The transgressions and iniquities referred to here point to the outward expression of sin and the wrongs we do, but what is ultimately needed is the healing of the inner man and woman that causes us to do these things. The healing needed refers to what is wrong within us and not the symptoms of our condition which are the sins we commit. That is not to say the sins themselves are not wrong and need to be forgiven, but in seeking forgiveness you are only dealing with the symptoms not the cause.
Paul talks about this in Romans Chapter 7 where he talks about wanting to do good but is constrained by what he calls his "sinful nature" which makes him do the opposite.
It reminds me of my experience with alcoholics in Hirwaun. I used to visit the son of two parishioners who was in the latter stages of liver failure. He was living on drugs and was warned by the doctors that any more alcohol and he would die. But as much as he knew that, and the hurt it caused his parents and the suffering he was going through himself, there was a powerful force within him that, in the end, was greater and stronger than his own will to resist and overcome. And the language he used about his condition was not far removed from Paul's own self-description of his battle with his sinful nature:
"For I have the desire to do what is good, but I cannot carry it out. For what I do is not the good I want to do; no, the evil I do not want to do - this I keep on doing." (Rom 7:18b-19).
He desperately wanted to stop drinking but the inner drive to drink was, in the end, irresistible. He succumbed in his 30’s. Now this problem is one every human being suffers from. All of us are, to a certain extent, victims of this condition called sin. Psalm 14:4 puts it this way “No one does good no not one.” And in Psalm 51:5 David acknowledges: “I was sinful at birth, sinful from the time my mother conceived me.” We are all, from the start, to a greater or lesser extent 'sin-aholics'. That does not make us bad people—nor entirely guiltless either—but people in need of healing, forgiveness and restoration. The Good News is that Jesus is the divine physician and the cross is his scalpel. As we come to him in faith and trust, in humble acknowledgment of our need, we will find his cure. For only the sick need a doctor and only the sinner needs Jesus.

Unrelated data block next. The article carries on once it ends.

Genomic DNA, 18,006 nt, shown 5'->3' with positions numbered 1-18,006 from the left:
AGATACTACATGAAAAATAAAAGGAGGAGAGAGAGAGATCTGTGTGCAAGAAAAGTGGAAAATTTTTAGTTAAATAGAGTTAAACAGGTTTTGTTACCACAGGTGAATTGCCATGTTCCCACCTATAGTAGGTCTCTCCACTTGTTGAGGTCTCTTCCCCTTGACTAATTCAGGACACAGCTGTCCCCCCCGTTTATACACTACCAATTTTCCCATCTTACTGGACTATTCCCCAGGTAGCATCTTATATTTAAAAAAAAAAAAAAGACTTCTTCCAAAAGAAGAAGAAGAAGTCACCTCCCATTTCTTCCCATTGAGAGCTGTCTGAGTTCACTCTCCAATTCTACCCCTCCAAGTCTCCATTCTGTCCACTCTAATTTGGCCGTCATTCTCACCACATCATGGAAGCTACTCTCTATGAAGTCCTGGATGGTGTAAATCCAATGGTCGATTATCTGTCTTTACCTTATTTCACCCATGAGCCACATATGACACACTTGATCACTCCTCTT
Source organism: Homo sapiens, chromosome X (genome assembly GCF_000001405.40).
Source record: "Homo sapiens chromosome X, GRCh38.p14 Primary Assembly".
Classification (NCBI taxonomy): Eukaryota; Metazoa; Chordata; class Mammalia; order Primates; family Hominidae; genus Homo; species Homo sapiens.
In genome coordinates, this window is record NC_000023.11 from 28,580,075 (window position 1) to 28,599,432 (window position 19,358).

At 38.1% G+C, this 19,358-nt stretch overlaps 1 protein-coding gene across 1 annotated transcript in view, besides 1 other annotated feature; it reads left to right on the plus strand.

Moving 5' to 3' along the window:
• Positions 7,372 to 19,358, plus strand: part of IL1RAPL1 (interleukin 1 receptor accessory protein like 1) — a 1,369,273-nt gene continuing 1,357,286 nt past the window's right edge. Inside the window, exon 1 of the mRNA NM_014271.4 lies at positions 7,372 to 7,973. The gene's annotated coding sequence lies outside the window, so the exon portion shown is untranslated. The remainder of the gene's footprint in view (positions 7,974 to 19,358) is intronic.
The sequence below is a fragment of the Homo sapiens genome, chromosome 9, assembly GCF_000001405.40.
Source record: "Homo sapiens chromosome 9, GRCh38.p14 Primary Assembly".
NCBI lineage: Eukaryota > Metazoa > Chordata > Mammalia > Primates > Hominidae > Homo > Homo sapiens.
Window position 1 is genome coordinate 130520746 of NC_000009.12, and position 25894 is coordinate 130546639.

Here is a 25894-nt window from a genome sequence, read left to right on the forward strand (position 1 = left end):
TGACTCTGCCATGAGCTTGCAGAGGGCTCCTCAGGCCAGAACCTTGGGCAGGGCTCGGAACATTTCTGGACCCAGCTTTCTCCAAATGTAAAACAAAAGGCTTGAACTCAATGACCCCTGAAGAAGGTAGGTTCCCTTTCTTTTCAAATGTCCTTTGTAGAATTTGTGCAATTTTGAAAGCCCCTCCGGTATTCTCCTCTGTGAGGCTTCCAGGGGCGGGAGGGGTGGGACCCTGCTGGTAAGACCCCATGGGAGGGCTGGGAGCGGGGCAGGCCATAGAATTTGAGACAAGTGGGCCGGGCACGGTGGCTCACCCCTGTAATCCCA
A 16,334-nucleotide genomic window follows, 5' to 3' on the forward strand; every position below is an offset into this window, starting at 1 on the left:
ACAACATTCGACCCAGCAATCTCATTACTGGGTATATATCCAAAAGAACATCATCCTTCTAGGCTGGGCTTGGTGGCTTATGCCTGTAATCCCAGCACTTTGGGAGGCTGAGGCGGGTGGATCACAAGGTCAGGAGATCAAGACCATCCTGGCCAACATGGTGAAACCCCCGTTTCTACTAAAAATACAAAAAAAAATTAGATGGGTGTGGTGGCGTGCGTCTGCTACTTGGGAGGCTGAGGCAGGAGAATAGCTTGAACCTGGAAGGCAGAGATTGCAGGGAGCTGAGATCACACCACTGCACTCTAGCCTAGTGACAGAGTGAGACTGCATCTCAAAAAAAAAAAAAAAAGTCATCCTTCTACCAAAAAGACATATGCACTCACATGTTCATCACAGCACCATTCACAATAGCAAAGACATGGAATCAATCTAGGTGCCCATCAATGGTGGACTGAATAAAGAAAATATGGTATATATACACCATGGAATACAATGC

Important note: This does not cover the whole of Jesus' work on the cross as there are other important aspects of our salvation that are covered. But it does seem to me that this is an important, if overlooked aspect of the work of the cross as it deals not just with the initial 'problem' of sin but also the ongoing problems it causes within us and the process of healing or salvation needed to deliver us from its power and influence. Plus it does rescue us from being too judgemental of others and the struggles we all have with this universal condition. Note too that the very word salvation means to make whole and therefore has a healing component to it.
In fairness they are experts in cleaning cars because everyday after each funeral they wash, clean and polish theirs until you can see your face in it. Even if there is no apparent dirt or dust on the car - at least not to my obviously untrained eyes - they will take it back to the garage and clean it. Why? Because they want to show their clients that they care and that what they want to offer them is nothing but the very best.
In today's psalm the writer prays not for a clean car but for a clean heart. "Make me a clean heart O God and renew a right spirit within me." (Psalm 51:10)
This psalm - psalm 51 - is read in its entirety every morning in the Eastern Orthodox Morning daily prayers. Thus the one who prays asks that God cleanse his or her heart from all the dirt that it has been picked up during the day. And our hearts do pick up dirt. Whether from what we see or hear from the TV, radio or daily life, or what comes up from what Isaiah so vividly calls the "tossing sea" of our own hearts which "cannot be quiet, (and whose) waters toss up refuse and mud." (Isaiah 57:20) - very vivid description isn't it.
Each day, the psalmist reminds us, our hearts - like the undertakers dusty cars - need to be brought to God for cleansing and renewal.